The Travel Post No One Asked For – IV: Pondicherry

There is only one time-tested way to beat the summer heat of New Delhi. No, not nimbu pani. It is to simply get out of New Delhi. That was my plan last month when I set out to select a place based on vibe, visuals and most importantly, wife’s choice. So, Pondicherry was decided upon (almost) unanimously. For those who rightly failed geography in middle school, let me take this moment to educate you about Pondicherry.

Pondicherry is a beach destination of the size of Cyber City Gurgaon on the east coast of Tamil Nadu. It is called Puducherry in Tamil, the name comprising of two parts ‘Pud‘ meaning beautiful and ‘Ucherry‘ meaning unbearably hot during summers. It is basically Goa without the rampant problem of hoards of drunk Punjabi men making everyone around them uncomfortable.

Pondicherry has a rich French culture, because this town was a territory of what we now know as “Republic of France”, and it boasts of a lot of restaurants which we now call “Le French Restaurants because they start with Le”. Other than French cuisine, Pondicherry is famous for French buildings, which are normal buildings but with jaundice.

Now you may come across multiple travellers who will overtly romanticize French quarters of the city, but if you take my word, they are just buildings with yellow walls. The shade of yellow is one for which, if you use in your own room, you will be judged by people even from East Delhi and you can forget about being friends with people from South Delhi.

One of my favorite things about Pondicherry was the vibrant night life, which meant that after 10PM almost all the restaurants (Le restaurants) were closed and you had all the time in the night to be sad about your choice of season to visit Pondicherry. During evening time, however, Pondicherry is a lively place with cheap rates of alcohol and live music events including, but not limited to, Remo-like-artists singing out Shigdi-bagdi-bagdi-beyaa and other such songs which made no sense to you because neither do you know french, nor do they sing here in that language.

Pondicherry is in close proximity to Auroville, which is a meditation ashram where people come to find inner peace and overpriced handicraft items. If you do not believe me, just ask me how much I paid for a pack of 10 incense sticks there. The answer is ZERO because the pack was very expensive and I didn’t buy it. I did buy a T-shirt saying I ‘heart’ Auroville because it is compulsory as per the modern rules of travelling, although it turned out to be the wrong size.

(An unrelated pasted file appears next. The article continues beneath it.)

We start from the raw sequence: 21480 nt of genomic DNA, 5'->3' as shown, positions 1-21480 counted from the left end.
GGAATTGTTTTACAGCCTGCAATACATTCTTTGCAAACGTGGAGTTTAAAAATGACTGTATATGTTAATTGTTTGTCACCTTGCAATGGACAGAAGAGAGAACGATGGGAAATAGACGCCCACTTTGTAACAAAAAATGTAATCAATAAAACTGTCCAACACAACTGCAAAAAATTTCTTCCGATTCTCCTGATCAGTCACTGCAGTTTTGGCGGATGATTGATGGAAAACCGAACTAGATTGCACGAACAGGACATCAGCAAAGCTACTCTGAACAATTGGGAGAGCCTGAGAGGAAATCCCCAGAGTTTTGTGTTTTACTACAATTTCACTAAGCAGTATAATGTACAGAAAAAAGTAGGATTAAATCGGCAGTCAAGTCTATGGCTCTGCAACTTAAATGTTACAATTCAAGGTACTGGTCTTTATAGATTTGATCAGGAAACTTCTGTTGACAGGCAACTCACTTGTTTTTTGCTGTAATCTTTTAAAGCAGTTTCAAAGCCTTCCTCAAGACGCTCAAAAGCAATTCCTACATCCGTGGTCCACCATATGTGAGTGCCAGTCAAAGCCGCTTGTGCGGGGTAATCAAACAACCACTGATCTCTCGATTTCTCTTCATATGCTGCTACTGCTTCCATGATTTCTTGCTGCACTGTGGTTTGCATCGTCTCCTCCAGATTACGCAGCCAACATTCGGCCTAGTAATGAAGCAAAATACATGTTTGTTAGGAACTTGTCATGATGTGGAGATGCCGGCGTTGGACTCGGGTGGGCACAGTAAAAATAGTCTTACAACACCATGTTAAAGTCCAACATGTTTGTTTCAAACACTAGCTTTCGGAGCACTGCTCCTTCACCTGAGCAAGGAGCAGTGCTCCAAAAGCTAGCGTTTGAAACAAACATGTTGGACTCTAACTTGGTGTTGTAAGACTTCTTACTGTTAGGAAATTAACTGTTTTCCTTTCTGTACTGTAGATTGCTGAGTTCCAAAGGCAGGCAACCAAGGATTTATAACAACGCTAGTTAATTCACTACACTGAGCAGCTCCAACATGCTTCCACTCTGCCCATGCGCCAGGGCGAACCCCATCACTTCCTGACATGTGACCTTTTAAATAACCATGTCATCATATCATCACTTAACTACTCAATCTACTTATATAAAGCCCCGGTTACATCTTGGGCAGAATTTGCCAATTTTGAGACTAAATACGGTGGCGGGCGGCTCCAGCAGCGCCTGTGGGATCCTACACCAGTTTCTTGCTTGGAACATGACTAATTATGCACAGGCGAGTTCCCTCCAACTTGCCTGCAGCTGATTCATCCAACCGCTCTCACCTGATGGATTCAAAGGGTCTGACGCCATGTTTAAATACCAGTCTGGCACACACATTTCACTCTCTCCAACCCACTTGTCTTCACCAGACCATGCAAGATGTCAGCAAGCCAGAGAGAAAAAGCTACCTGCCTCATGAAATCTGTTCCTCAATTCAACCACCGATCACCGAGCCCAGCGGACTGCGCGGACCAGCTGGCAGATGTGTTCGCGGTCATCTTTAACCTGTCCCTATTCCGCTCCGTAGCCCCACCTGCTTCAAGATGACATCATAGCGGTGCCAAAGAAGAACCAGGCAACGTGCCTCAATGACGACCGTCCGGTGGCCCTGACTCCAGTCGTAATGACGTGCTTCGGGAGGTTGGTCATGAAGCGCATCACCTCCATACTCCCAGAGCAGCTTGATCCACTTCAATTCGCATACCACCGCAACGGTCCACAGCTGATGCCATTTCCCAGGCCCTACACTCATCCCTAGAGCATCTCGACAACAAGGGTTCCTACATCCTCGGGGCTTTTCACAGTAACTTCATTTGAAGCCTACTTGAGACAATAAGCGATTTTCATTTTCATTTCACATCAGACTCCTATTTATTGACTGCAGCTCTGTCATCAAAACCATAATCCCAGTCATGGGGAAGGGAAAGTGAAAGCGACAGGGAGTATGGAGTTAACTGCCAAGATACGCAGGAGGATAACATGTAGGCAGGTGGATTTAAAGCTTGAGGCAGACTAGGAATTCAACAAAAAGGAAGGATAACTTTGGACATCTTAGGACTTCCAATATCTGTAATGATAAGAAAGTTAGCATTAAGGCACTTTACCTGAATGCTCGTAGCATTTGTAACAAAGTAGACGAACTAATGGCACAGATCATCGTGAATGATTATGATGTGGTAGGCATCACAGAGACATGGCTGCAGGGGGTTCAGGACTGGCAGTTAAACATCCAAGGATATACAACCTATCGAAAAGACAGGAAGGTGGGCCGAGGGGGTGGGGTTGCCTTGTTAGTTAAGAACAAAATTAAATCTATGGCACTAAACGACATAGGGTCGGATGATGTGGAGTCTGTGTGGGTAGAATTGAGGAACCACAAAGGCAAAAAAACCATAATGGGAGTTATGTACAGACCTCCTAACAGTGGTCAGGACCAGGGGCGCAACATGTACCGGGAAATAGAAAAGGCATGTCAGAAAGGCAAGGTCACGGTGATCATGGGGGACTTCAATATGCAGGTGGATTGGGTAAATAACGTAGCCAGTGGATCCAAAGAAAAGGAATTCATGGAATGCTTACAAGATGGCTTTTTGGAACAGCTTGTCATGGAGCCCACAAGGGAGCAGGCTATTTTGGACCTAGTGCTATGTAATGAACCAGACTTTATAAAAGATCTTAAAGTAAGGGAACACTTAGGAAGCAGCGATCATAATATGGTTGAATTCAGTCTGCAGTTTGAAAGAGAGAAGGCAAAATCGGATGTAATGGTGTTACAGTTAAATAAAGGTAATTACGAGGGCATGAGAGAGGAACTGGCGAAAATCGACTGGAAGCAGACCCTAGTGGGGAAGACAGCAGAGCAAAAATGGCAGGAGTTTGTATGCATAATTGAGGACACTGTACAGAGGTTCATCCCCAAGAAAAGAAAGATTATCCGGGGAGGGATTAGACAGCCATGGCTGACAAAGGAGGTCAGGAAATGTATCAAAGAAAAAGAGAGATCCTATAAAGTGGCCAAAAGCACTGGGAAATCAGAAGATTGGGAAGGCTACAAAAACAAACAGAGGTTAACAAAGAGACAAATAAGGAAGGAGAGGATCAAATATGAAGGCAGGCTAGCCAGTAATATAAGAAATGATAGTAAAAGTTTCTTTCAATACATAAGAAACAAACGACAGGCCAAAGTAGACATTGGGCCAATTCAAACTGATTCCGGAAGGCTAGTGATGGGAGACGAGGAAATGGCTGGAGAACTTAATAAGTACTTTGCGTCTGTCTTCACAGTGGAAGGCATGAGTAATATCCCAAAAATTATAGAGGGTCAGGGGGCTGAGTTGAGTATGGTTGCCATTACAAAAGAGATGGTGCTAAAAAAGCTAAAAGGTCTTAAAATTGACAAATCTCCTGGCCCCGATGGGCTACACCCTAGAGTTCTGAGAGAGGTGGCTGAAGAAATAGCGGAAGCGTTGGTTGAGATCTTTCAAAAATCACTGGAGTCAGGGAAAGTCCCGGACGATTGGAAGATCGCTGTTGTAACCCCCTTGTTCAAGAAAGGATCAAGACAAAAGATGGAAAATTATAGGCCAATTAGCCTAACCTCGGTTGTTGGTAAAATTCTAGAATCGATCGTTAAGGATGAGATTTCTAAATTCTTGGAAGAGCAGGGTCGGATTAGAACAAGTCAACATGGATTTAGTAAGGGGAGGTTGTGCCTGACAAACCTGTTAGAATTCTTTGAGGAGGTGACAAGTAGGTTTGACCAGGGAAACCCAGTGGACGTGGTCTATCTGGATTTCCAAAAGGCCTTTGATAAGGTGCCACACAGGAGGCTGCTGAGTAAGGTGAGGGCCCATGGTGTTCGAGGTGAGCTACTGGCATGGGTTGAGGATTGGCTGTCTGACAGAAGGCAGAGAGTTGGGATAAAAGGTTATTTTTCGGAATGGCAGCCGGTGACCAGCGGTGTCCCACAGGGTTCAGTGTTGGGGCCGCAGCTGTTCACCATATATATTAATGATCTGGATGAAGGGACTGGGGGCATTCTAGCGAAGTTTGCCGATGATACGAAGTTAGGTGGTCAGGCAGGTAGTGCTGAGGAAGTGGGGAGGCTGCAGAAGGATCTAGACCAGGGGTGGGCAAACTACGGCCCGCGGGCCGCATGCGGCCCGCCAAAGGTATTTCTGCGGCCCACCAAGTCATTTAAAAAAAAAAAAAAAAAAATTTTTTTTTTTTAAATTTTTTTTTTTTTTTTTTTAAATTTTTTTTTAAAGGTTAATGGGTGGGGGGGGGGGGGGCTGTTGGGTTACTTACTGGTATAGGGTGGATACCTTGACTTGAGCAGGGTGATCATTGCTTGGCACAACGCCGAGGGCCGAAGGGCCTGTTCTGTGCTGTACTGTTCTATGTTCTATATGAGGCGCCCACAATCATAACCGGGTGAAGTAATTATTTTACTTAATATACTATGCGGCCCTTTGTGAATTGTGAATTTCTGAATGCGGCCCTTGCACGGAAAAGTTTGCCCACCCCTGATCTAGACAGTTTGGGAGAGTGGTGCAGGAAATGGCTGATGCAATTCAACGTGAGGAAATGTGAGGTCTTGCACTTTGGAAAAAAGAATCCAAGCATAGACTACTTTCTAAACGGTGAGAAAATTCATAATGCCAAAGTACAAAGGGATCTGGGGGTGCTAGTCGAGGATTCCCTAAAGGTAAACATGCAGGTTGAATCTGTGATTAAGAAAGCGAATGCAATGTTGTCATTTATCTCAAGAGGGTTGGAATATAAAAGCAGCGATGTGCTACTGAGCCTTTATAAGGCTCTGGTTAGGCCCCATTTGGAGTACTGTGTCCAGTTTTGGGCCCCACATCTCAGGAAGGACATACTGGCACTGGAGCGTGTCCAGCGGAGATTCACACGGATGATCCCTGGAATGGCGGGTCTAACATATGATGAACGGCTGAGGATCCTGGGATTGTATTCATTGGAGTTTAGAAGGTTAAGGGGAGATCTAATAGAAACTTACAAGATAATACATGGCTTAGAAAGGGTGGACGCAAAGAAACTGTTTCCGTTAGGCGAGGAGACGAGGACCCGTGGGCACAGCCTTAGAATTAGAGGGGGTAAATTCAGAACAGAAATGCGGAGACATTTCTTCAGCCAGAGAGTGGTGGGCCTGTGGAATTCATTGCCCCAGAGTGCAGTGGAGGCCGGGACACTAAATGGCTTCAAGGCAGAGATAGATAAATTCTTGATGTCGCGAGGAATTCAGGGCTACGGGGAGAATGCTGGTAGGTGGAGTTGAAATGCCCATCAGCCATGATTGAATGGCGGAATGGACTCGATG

I also did my first Scuba dive there, but I’ve already written a separate post about that. So, the take-home message is that for a vacation, only if you’ve been to Goa too many times, and are looking for a change, think of Pondicherry. Then decide against it and go to Goa instead.

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Scuba Scuba Rehta Hoon…

I enjoy having good conversations with my friends about sports, and in my opinion, the kind of sports you play or like says a lot about you. For example, if you do adventure sports, my opinion is that you’re an idiot who doesn’t value life. I’ve been called a coward for that (and for asking for a groin-guard while playing cricket with a tennis ball because I’m a terrible batsman) a lot, so you can imagine how the conversation went when my wife suggested that we go Scuba diving on our vacation.

As you can see, I have a problem with TWO things in that sentence. FIRSTLY, when I am on a vacation, I strive and work really hard to try and not do anything at all. My idea of a good holiday is lying on a hammock and sipping cold beer irrespective of the destination, be it a beach, the hills or a city highway. If I’ve paid for transportation and lodging to reach there, my idea of relaxation is to pay no heed at all to any noise around me, including my wife’s rants about her choice of spouse.

SECONDLY, not only is she trying to get me off from my bed/hammock/beach-chair on a holiday, she’s asking me to take a dive underwater. If you believe me, this idea of scuba has been falsely romanticized in the movie Ram Teri Ganga Maili (or Zindagi Na Milegi Dobara, I’m not sure), because there is nothing scarier than water (if you’ve ever had a bath on a winter morning in Delhi and your geyser wasn’t working, you’d agree with me).

While they DO tell you that your Katrina Kaif lookalike trainer will help you have an experience of a lifetime followed by a cathartic bout of crying afterwards, what they DO NOT tell you is that you will actually have to go underwater without having waited for another 3000 years for evolution to sprout gills in human body. Of course I had a heart-to-heart with the trainer regarding the safety:
You: How dangerous is Scuba?